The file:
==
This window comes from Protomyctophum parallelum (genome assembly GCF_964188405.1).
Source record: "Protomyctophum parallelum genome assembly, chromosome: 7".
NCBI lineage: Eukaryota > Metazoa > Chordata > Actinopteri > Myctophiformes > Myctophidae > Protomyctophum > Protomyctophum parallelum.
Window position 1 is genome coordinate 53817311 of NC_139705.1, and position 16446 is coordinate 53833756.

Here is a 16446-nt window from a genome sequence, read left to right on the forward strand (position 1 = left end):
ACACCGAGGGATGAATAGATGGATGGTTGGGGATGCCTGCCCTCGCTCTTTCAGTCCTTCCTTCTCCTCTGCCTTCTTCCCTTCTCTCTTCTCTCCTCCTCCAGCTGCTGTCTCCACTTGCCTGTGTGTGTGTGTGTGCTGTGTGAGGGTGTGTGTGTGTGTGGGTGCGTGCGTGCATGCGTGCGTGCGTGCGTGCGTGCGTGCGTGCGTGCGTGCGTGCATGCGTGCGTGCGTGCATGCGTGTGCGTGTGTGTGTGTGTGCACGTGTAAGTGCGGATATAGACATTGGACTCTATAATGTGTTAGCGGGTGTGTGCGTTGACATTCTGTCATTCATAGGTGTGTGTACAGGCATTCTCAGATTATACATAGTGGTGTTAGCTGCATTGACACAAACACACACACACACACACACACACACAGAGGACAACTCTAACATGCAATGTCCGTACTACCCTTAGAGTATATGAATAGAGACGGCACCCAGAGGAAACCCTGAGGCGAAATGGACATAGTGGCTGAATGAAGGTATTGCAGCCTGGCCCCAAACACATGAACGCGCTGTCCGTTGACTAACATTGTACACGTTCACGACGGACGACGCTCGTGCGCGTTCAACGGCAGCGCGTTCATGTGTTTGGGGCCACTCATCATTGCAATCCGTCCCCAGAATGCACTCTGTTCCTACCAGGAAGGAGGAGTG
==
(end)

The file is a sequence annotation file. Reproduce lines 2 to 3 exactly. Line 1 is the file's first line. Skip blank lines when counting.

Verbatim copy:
Source record: "Protomyctophum parallelum genome assembly, chromosome: 7".
NCBI lineage: Eukaryota > Metazoa > Chordata > Actinopteri > Myctophiformes > Myctophidae > Protomyctophum > Protomyctophum parallelum.